“Look at the ages of the people who have been shot and have been beaten,” he said. “They are young and they are Black. When you see someone on the news that looks just like you, getting beat on for no reason, you are always going to look at it like, ‘That could be me any time. That could be my brother. That could be my son in the future.’
“The Future Fighters became an outlet for me. I wanted to do something rather than sitting there and waiting for things to happen.”
To bridge the demographic gap inside their union, the Future Fighters have invited members who live in the surrounding suburbs to join the trainings too.
“It can be hard to talk to members from white communities in higher-income jobs, but we are opening up the space to have those conversations,” said Collins. “We are able to come to common ground, to recognize that there is some urgency to fight for racial justice.”
But changing the perspectives of white members is only a secondary goal. The group’s primary focus is making the union relevant to members like Dumas.
The Future Fighters have also recruited to the trainings community members from outside the union. “We target our union members, but we felt like if we limited it to our members, we were cutting ourselves short,” said Robinson. “At the end of the day, we all need each other to keep this movement going.”
The group places a high priority on collaborating with community groups that are already working on police brutality and mass incarceration.
When an annual conference of police chiefs was held in Chicago last October, the Future Fighters hosted at their union hall a counter-conference called “I Shocked the Sheriff.” The coalition organizing the event included Black Youth Project 100 and Assata’s Daughters, which organizes young Black women ages 6-17.
It peaked with a day of action, where activists including Future Fighters bound themselves together with chains and PVC pipe, shutting down intersections and walkways surrounding the police event. The action drew attention to their demand that city governments cut back police funding and reallocate funds to programs that benefit Black communities. Sixty-six protesters were arrested.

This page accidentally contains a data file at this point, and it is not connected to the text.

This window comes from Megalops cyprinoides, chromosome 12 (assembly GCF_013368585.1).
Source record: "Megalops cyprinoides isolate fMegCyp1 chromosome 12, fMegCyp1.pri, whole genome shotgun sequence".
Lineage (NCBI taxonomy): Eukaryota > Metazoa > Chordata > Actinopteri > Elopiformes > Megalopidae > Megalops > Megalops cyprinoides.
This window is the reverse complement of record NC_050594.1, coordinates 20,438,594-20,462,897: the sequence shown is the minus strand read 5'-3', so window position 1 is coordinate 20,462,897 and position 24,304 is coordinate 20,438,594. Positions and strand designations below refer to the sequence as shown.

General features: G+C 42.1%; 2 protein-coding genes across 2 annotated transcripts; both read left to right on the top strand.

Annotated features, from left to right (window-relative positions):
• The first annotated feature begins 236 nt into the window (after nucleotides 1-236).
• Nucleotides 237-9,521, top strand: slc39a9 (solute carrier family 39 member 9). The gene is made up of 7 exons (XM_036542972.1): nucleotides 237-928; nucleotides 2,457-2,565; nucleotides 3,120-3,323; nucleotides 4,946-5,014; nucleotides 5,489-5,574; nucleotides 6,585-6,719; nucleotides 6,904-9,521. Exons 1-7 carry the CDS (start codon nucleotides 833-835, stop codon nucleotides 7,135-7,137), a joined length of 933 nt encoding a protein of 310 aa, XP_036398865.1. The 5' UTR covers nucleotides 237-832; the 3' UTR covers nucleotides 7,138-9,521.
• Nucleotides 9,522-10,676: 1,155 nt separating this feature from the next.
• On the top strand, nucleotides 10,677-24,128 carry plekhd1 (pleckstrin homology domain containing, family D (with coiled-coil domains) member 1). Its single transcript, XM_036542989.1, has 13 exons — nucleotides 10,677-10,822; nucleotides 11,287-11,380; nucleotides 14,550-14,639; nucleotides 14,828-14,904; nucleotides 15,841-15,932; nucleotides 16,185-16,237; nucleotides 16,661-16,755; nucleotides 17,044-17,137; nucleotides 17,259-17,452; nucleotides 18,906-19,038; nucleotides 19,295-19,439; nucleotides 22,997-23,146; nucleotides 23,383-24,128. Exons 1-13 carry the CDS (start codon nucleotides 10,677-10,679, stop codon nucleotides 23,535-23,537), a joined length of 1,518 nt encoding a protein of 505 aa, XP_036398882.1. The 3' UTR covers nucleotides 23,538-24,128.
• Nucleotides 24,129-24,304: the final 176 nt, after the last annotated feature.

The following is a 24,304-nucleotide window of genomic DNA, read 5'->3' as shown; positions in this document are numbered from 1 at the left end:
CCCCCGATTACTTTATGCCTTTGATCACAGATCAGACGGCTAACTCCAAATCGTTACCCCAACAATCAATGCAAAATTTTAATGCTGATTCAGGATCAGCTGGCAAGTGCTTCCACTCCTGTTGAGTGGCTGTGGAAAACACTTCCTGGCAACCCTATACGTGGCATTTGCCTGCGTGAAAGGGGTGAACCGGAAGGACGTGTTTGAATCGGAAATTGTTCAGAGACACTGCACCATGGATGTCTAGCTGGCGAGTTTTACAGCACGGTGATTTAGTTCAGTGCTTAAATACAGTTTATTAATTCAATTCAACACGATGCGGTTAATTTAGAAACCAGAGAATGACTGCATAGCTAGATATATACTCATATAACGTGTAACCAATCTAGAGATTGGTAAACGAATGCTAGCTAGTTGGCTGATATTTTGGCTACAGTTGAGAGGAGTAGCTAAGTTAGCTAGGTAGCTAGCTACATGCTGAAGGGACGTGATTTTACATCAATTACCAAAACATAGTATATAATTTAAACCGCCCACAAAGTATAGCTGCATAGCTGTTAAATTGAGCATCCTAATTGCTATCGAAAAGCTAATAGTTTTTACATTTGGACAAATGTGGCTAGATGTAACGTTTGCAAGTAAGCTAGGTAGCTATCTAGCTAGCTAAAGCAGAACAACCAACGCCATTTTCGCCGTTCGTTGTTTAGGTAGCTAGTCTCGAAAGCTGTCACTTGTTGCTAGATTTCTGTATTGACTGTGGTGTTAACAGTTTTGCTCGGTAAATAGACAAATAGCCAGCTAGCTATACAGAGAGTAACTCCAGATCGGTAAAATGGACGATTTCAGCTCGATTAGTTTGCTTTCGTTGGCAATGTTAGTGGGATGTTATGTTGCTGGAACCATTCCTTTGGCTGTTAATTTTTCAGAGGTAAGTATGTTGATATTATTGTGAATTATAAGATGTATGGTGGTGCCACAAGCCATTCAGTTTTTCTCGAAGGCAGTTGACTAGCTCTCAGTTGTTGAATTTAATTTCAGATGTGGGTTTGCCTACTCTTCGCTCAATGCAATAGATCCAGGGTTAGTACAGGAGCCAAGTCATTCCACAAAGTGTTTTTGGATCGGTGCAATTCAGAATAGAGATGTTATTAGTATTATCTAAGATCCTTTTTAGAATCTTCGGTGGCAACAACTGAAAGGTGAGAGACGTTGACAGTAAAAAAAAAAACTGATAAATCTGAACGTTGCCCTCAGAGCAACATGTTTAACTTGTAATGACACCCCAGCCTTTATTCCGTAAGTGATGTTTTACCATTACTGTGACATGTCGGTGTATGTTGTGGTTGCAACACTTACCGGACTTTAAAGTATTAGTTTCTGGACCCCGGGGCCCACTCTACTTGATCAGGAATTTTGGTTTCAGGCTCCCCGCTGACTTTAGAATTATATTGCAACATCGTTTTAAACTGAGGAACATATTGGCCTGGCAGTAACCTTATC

Now the Future Fighters leaders are working to organize a Freedom School for teens. This extracurricular school will teach skills like how to write a resume, interview for a job, and complete a college application. It will also provide a space for attendees to discuss issues like feeling disconnected from the curriculum at school, or seeing their parents struggle to get by on multiple jobs.
The organizers are drawing inspiration from history. In the ’60s, civil rights activists in the South organized Freedom Schools to prepare middle and high school students to participate in politics. The Black Panther Party’s Liberation School taught Black history and politics, and also offered breakfast, lunch, and health screenings.
Collins sees the combination of education and mobilization as a strategy not only for recruiting young members to be more active in the union, but also for moving the union to get more active on community issues.
“We need a plan for racial justice in every union,” she said, “especially if you are fighting for economic justice—because you have to tackle them both, not one at a time.”